Adaptation

The planet is changing. The cockroaches will be fine, but what about us? See what these PF Members are doing to adapt to the impacts of climate change.

Tractor in a lush field at sunset
Northwestern University
According to The Nature Conservancy, intense weather will transform hydrology, health, economics, and ecosystems in Illinois, as reported by Eva Herscowitz for Medill.
George Washington University
Marine scientists are using information collected by everyday people to monitor sharks in the face of climate change.

Fidan Karimova's reusable products are seen on her cloth napkin. (Arielle Bader/George Washington University)

Planet Forward Correspondent | George Washington University
Who says that individuals can’t make a positive change right in their own communities? Three women share their journeys to living a more sustainable lifestyle. 

The Cedars of God (‎Arz ar-Rabb "Cedars of the Lord") is one of the last vestiges of the extensive forests of the Lebanon Cedar, Cedrus libani, that once thrived across Mount Lebanon. (Paul Saad/Creative Commons 2.0)

Planet Forward Senior Correspondent | Franklin & Marshall College
The cultural and ecological significance of cedar trees in Lebanon are at risk by the human negligence and anthropogenic climate change. It will take the work of grassroots organizations to work on conservation and restoration.
Lee Street Beach in Evanston, Illinois

This winter, popular Lee Street Beach in Evanston, Illinois, was shrinking as Lake Michigan rose. (Anne Snabes / Northwestern University)

Northwestern University
The Evanston, Illinois, and Beaufort, South Carolina, areas are considering how to combat beach erosion and planning to fix strained storm water systems.
Asian carp near Lake Michigan

Asian carp swarm waterways near the Great Lakes. (Source: U.S. Congresswoman Mary Kaptur)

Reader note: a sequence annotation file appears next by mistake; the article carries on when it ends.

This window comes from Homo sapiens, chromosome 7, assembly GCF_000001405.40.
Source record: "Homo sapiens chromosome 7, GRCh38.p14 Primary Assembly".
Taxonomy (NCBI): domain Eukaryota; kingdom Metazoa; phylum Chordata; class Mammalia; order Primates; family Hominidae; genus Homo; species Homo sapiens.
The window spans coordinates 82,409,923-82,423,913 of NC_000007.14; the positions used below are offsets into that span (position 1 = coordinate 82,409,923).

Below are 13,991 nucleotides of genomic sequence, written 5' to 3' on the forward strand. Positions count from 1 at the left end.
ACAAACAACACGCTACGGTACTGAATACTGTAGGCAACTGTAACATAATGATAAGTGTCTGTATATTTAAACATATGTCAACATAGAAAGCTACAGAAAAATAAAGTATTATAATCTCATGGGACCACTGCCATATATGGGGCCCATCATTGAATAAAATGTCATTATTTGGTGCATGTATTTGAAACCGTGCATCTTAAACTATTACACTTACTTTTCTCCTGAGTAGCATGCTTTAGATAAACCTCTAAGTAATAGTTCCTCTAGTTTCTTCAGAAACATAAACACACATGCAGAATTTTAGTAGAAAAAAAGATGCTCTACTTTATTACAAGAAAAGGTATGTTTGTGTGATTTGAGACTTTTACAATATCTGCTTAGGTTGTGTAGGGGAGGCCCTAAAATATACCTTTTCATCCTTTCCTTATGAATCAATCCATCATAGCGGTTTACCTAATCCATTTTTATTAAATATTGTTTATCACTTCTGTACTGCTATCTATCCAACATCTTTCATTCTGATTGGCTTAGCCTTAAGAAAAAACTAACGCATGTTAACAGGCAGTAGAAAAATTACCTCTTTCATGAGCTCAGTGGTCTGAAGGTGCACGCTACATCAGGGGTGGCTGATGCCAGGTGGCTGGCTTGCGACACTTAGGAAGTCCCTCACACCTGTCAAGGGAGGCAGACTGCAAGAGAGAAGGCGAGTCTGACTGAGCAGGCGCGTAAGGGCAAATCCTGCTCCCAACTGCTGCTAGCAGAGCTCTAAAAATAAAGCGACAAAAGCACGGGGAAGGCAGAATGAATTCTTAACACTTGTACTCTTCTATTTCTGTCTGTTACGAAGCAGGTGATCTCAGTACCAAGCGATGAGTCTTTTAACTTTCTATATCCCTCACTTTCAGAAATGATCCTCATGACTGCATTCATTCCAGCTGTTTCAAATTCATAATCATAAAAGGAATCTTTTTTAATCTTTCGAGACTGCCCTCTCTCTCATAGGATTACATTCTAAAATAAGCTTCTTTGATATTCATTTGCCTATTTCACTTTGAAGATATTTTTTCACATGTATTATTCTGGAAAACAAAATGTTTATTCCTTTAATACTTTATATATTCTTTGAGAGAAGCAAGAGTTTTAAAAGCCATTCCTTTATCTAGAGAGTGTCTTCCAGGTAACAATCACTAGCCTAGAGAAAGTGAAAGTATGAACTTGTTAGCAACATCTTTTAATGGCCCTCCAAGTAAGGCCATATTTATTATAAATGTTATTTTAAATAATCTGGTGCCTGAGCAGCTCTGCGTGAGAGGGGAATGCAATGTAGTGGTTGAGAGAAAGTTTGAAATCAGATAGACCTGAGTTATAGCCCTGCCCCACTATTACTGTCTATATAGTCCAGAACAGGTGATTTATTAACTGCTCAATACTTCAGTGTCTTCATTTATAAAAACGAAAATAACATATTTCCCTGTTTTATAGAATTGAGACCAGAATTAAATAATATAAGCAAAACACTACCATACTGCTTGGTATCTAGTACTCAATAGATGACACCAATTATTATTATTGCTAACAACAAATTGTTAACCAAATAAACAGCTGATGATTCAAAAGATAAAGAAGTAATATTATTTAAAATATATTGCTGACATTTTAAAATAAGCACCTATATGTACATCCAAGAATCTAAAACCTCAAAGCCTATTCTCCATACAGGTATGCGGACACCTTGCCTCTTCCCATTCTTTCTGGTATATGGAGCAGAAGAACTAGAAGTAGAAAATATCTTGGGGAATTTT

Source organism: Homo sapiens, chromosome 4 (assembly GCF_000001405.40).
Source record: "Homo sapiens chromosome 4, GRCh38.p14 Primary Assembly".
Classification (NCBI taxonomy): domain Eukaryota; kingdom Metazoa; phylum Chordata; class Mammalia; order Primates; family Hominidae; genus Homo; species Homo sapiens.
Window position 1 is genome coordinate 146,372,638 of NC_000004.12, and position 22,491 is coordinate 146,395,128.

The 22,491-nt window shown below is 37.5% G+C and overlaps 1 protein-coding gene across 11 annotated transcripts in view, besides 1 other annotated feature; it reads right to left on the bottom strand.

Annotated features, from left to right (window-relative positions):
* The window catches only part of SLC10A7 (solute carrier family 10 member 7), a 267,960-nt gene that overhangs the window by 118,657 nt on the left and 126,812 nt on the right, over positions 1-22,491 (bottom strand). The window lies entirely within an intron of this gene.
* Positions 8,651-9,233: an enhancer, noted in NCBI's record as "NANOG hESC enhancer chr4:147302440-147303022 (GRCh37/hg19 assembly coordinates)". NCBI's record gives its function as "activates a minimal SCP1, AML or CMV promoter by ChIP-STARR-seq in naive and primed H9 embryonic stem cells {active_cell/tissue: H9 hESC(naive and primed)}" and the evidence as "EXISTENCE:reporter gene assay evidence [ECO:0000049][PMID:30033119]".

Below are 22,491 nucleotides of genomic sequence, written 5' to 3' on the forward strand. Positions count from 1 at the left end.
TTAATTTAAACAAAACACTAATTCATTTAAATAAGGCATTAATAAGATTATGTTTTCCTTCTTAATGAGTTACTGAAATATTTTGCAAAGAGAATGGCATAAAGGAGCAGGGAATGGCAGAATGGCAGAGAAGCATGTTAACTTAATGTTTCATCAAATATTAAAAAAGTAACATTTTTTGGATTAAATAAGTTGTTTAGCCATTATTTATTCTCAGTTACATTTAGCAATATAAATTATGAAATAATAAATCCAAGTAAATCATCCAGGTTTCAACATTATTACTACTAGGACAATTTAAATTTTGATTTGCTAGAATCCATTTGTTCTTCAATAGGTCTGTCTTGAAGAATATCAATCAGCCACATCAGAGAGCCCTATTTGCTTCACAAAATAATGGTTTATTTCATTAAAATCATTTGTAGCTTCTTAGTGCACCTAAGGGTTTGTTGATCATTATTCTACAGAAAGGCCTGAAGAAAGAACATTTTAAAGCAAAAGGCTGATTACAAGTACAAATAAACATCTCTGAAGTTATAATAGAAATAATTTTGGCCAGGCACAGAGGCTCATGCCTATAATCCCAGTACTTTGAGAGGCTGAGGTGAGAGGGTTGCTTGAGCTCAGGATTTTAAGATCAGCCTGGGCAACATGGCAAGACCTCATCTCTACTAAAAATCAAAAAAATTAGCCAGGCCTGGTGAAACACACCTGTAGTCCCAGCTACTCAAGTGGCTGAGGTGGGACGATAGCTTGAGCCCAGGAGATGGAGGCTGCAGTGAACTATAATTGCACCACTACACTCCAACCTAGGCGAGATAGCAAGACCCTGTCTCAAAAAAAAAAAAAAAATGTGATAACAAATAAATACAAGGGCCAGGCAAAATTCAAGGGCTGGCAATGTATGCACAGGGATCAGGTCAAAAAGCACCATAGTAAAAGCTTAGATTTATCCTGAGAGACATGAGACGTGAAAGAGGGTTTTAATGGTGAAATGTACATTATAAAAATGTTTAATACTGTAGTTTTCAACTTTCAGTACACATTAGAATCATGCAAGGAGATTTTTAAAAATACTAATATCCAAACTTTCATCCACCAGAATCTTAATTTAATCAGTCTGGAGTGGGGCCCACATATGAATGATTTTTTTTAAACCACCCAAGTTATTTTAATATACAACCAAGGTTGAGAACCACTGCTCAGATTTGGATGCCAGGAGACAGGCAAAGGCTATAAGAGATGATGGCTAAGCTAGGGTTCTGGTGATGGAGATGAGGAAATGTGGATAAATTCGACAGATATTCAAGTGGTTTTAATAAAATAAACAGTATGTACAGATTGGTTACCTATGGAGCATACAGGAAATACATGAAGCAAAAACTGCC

George Washington University
Invasive species don't follow shelter in place orders like the officials tasked with containing them. For the Midwest's invasive Asian carp, the effects of halting prevention measures range from not too bad to detrimental.

Hundreds of Tucson residents are using green spaces during the pandemic like the Loop, a 131-mile paved bikeway that now sees hundreds of daily users. (Jake Meyers / University of Arizona)

Planet Forward Correspondent | University of Arizona
Green spaces not only help cities mitigate and adapt to climate change; they can help residents cope with the shock of COVID-19.
Planet Forward Correspondent | University of Arizona
Francis Wachira shows it is possible to end hunger and fight climate change through urban farming in Nairobi, Kenya.
Planet Forward Correspondent | George Washington University
A photo essay highlighting a local environmental activist. Joseph Wright chooses to spend his time making a difference by physically removing trash from the Potomac River.
Planet Forward Correspondent | George Washington University
For GWU Professor Peter LaPuma, the crises he teaches about in his environmental health classes aren't just test fodder — they're dilemmas he prepares for every day. Samantha Ross and Lizzie Stricklin spoke to Professor LaPuma to learn more.

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